Elon Musk, the billionaire founder of SpaceX, has unveiled a plan to colonise Mars with the price of a ticket less than £150,000 per person.
The South African-born entrepreneur said he hoped to make humans a “multi-planetary species” by creating a “self-sustaining city” on the Red Planet using reusable rockets.
“If we can get the cost of moving to Mars to be the same price as a median-priced house in the US of about $250,000 then I think the probability of establishing a civilization would be relatively high,” said Mr Musk.
He unveiled the scheme to build an extraterrestrial settlement on Mars “in our lifetimes”, which he previously acknowledged was “going to sound pretty crazy”, at the International Astronautical Congress in Mexico.
The entrepreneur has long held planetary exploration ambitions and in 2002 he founded SpaceX, a private company aiming to innovate space travel and commercial opportunities.
The project has come under scrutiny after a series of rocket failures, including a recent explosion on takeoff that destroyed a Facebook satellite estimated to be worth more than £150 million that it was due to deliver into orbit.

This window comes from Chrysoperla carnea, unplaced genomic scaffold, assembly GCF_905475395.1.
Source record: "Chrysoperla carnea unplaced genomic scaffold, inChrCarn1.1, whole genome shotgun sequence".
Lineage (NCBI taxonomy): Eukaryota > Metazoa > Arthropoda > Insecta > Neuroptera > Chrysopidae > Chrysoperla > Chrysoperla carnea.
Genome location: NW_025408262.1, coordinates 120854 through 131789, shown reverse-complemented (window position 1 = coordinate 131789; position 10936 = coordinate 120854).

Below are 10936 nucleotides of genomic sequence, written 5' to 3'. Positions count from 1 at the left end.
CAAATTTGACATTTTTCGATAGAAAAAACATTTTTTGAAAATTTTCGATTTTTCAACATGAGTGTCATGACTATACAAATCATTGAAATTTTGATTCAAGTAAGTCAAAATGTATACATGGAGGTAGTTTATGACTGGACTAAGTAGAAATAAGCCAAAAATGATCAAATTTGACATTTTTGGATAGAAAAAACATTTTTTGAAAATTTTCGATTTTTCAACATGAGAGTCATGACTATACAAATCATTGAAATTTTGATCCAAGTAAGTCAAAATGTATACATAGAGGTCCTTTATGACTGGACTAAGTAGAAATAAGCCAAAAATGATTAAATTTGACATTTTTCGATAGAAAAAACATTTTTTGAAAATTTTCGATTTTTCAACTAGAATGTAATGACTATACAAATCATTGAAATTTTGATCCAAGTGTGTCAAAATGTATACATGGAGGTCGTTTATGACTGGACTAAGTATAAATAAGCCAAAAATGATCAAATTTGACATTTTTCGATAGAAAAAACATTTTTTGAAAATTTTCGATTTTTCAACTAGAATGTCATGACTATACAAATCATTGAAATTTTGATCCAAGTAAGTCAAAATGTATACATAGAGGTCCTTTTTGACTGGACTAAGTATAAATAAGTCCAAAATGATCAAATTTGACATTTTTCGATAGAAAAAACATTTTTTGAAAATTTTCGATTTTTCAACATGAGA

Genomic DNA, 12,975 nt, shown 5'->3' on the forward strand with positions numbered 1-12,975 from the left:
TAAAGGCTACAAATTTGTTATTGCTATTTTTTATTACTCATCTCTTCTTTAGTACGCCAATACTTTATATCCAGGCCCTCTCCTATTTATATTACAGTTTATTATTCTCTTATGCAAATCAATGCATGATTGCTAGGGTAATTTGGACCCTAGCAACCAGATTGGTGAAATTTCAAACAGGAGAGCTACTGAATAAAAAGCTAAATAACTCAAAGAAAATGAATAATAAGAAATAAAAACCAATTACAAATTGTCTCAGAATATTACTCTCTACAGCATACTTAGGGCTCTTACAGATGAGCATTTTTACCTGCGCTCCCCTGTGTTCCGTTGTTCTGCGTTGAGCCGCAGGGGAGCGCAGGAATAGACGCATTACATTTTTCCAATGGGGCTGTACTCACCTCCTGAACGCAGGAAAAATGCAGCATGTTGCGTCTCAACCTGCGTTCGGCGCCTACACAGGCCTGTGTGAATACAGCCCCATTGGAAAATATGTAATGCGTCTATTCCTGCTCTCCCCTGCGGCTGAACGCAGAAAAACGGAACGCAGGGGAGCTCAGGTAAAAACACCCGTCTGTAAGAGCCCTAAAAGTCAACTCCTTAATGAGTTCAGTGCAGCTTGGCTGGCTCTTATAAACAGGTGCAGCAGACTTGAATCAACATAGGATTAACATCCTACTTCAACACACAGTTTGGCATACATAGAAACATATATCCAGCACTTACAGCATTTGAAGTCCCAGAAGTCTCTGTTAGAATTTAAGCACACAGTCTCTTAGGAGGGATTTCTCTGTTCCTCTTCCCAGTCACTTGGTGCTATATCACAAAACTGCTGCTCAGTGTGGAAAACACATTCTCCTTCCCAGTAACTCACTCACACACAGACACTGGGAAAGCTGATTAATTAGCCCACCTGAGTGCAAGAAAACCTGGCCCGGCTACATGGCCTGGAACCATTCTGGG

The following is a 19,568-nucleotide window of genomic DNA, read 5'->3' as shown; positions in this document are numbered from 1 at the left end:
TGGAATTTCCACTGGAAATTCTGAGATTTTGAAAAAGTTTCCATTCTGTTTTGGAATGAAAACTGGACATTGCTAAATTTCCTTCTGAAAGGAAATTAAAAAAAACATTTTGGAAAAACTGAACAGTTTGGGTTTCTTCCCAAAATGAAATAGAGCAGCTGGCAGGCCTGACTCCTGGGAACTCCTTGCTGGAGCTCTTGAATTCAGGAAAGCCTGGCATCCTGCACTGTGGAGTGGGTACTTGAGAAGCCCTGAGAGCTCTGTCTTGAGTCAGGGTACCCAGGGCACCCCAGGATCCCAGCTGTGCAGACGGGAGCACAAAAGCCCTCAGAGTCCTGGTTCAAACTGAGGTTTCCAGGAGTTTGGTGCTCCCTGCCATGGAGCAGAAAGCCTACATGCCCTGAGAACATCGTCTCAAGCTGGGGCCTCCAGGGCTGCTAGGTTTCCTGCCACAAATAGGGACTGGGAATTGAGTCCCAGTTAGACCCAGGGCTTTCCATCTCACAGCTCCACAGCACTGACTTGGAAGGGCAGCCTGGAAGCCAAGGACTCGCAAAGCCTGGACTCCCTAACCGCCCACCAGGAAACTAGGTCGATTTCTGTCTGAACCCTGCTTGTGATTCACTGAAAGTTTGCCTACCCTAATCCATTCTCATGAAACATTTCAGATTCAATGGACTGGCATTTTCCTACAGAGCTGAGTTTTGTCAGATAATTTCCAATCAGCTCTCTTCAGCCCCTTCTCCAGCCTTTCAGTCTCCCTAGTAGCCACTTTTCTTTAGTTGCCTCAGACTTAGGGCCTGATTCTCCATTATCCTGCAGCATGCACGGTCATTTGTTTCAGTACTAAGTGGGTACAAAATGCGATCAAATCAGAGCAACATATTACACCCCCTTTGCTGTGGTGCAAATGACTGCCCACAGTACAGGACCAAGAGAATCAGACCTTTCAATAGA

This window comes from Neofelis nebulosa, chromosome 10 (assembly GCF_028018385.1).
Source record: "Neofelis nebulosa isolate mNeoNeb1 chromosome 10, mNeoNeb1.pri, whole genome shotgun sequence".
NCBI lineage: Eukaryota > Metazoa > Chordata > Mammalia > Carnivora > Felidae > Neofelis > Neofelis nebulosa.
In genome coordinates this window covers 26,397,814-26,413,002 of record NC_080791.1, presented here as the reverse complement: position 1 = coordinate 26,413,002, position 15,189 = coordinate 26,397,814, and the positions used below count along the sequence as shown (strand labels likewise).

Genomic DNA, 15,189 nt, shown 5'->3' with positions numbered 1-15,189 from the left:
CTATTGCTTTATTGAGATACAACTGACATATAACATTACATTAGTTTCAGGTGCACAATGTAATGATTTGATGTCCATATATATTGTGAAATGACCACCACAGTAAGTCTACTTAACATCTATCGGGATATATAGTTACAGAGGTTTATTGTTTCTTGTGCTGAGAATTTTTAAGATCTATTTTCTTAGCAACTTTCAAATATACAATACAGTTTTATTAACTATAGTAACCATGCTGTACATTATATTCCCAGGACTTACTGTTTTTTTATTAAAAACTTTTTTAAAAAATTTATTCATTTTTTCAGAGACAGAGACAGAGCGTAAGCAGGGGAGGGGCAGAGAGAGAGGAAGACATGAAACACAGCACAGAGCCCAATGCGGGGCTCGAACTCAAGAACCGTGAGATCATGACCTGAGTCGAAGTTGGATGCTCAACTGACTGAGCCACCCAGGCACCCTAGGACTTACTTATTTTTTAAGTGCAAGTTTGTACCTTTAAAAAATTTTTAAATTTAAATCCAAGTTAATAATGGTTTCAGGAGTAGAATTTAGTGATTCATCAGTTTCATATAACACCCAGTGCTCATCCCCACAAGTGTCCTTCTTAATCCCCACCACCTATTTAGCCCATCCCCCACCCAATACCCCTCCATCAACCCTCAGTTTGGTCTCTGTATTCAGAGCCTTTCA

Mr Musk isn’t the only person with a plan to get to Mars. US presidential hopeful Hillary Clinton has said that one of her aims if elected will be to “to advance our ability to make human exploration of Mars a reality”. Nasa also has a Journey to Mars programme, which plans to send humans to the planet by the 2030s.
Private company Lockheed Martin is helping Nasa gear up for its next Mars journey in 2018, which will send back information about the surface of the planet. It also working on a mission to reach Mars orbit by 2028.
“Once in orbit, these astronauts will answer fundamental scientific questions about Mars and our solar system, and also verify the ideal location for a future landing mission,” said Lockheed Martin.
The SpaceX rocket revealed by Mr Musk could transport 100 people at a time and could make the journey to Mars every 26 months. It could take as little as 30 days to reach the planet. He admitted it would take more than 1,000 rockets to create the Martian city.
The company has already begun testing parts of the Mars, including the Falcon 9 rocket booster which would propel the methane-powered carbon-fibre rocket into orbit. The booster would then return to Earth and collect more fuel before replenishing the orbiting spaceship for its journey to Mars.
Mr Musk said it would be a “challenge to fund this endeavour”, but SpaceX plans to have the first spaceship development tested in suborbital flights by 2020. It will also send unmanned Dragon spaceships to Mars within two years.
“It’s a huge amount of risk, it’s going to cost a lot, there’s a good chance we won’t succeed but we’re going to do our best,” said Mr Musk.